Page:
RISE reviews the latest from the Centers for Medicare & Medicaid Services (CMS) and the Department of Health and Human Services (HHS).

Feds OK first Medicaid block grant in Tennessee, but future unclear under Biden administration

CMS on Friday approved a new Medicaid financing approach, which will give Tennessee unprecedented flexibility to run its Medicaid program in exchange for capping its annual federal funding. The new approach aims to align incentives across the state and federal government. The section 1115 demonstration, known as “TennCare III,” includes an agreement with Tennessee on a fixed budget target, more flexibility in how that funding can be used to improve services under the Medicaid program, and the opportunity to earn federal savings that can be reinvested in programs that improve the health of vulnerable populations in the state, all while preserving existing Medicaid coverage. CMS approved the demonstration for 10 years, but it’s unclear whether the incoming Biden administration will support the move, Kaiser Health News reports. In order to walk it back, Biden officials would need to set up a review that includes a public hearing. Meanwhile, the changes in Tennessee will take months to implement because they need final legislative approval, KHN reports, and state officials must negotiate quality of care targets with the administration.

COVID-19 public health emergency extended to April

HHS Secretary Alex Azar has extended the public health emergency declaration for a fourth time. The emergency declaration allows providers and health plans to better respond to COVID-19 by taking advantage of flexibilities, including the waiving of telehealth restrictions and cost-sharing for COVID-19 tests. Azar first declared the coronavirus as a public health emergency on January 27, 2020 and extended it in April 2020 and October 2020. The latest extension will continue until April 21.

HHS final rule requires regulatory review every 10 years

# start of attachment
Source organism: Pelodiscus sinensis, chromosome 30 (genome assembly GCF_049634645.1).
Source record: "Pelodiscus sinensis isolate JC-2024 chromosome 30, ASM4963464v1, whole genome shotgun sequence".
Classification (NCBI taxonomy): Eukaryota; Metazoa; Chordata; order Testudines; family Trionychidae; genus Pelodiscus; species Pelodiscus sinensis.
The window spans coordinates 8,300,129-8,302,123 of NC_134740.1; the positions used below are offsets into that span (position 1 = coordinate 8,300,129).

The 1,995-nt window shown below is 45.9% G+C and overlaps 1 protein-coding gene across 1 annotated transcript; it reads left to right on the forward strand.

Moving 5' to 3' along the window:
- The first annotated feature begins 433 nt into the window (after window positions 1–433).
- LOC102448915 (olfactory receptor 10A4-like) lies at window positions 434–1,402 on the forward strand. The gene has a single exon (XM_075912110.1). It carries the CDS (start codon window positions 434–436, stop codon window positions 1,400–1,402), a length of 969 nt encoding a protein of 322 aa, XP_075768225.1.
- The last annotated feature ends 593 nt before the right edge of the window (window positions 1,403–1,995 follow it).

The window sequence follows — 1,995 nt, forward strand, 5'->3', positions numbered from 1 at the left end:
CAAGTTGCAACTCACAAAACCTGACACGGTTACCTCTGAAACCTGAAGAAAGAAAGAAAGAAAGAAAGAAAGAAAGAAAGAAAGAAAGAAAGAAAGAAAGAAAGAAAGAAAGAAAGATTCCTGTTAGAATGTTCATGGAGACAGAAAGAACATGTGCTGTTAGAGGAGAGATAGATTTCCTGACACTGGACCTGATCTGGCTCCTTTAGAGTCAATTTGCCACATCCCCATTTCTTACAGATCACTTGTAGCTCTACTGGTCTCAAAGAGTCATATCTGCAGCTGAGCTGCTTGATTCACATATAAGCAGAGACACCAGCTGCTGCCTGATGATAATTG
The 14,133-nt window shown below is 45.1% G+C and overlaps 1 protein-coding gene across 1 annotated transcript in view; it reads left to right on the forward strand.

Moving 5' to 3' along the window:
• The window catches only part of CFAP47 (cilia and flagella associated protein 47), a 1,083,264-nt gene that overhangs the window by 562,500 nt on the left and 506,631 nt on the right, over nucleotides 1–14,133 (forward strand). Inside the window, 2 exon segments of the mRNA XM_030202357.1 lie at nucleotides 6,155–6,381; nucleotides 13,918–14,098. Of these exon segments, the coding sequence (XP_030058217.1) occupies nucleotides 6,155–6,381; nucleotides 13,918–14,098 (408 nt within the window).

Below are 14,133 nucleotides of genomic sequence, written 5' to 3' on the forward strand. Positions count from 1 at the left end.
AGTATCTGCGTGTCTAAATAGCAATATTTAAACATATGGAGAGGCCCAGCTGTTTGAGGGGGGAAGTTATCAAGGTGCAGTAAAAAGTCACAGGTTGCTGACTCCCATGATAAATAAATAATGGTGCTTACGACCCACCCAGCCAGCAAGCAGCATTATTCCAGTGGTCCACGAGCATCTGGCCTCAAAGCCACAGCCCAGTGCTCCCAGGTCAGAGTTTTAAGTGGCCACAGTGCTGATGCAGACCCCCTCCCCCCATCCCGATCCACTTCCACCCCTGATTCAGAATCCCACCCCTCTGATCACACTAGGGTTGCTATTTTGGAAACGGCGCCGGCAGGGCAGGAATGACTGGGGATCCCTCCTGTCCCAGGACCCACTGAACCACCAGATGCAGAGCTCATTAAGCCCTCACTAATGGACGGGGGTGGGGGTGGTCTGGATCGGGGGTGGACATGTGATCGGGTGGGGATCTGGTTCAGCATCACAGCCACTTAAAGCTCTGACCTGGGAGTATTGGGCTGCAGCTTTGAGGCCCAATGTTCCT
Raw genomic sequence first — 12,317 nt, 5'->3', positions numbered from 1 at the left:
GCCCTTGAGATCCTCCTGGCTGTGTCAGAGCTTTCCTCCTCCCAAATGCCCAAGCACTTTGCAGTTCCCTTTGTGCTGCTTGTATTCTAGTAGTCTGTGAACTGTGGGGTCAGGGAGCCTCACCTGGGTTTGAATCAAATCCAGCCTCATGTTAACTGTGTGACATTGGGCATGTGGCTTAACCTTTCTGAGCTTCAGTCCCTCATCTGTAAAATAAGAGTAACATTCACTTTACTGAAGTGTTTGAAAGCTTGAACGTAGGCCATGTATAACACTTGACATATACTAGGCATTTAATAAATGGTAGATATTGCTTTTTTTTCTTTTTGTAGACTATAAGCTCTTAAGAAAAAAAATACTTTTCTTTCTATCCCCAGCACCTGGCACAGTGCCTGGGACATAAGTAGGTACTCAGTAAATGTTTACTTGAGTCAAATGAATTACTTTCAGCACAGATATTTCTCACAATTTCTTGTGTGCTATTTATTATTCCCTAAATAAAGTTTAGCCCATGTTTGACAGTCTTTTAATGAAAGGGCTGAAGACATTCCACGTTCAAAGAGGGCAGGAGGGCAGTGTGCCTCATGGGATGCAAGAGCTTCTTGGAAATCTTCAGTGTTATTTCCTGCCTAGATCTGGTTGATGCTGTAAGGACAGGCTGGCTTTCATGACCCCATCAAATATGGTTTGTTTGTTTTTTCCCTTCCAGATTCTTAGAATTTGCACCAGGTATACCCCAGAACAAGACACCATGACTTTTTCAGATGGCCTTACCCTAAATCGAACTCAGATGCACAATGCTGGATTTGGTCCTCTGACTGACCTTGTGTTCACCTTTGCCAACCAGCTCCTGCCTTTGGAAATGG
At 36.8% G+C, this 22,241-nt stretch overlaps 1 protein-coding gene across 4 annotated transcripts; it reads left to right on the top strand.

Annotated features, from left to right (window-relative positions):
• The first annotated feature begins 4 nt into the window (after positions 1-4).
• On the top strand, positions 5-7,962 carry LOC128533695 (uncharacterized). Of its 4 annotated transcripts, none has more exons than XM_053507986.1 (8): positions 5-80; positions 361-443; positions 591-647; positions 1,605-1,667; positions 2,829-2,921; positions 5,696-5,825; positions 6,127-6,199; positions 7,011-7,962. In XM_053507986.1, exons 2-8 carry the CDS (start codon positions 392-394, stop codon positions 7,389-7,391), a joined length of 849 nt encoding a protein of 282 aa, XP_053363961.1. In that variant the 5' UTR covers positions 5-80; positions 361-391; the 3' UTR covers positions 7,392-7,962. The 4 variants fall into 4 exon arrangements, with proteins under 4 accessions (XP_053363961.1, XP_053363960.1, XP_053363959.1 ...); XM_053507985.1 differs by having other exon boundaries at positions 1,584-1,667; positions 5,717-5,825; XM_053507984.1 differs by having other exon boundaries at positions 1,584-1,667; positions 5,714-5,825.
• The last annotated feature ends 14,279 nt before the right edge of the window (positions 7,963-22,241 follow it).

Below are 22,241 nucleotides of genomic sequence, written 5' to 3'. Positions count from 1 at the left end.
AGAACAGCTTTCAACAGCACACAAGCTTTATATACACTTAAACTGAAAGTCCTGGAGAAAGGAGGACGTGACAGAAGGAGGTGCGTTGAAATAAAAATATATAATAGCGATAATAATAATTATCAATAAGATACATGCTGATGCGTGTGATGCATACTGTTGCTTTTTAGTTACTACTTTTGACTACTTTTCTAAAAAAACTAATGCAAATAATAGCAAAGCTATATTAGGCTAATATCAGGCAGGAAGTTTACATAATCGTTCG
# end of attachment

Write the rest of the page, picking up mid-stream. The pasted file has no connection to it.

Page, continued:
HHS on Friday issued a final rule, known as Securing Updated and Necessary Statutory Evaluations Timely (SUNSET), that requires the department to review its regulations every 10 years to determine whether they are subject to review under the Regulatory Flexibility Act (RFA). If so, the Department must review the regulation to determine whether it is still needed and whether they have appropriate impacts. Regulations will expire if the department does not assess and review them in a timely manner. “For decades, Presidents have said agencies should retrospectively review their regulations. With the SUNSET rule, HHS is actually doing it,” HHS Secretary Alex Azar said in an announcement. “Finalizing our SUNSET rule will deliver for the American people better, smarter, less burdensome regulations in the years to come.”

Under the final rule, any regulation issued by HHS, with certain exceptions, will cease to be effective 10 years after it is issued, unless HHS performs a plenary assessment of the regulation and a more detailed review of those regulations that have a significant economic impact upon a substantial number of small entities.

HHS invests $8M to address gaps in rural telehealth

HHS on Monday, through the Health Resources and Services Administration (HRSA), awarded $8 million to fund the Telehealth Broadband Pilot (TBP) program. The TBP program assesses the broadband capacity available to rural health care providers and patient communities to improve their access to telehealth services. Through the new program, $6.5 million was awarded to the National Telehealth Technology Assessment Resource Center (TTAC), based out of the Alaska Native Tribal Health Consortium. TTAC will implement the TBP in four state community locations, including Alaska, Michigan, Texas, and West Virginia.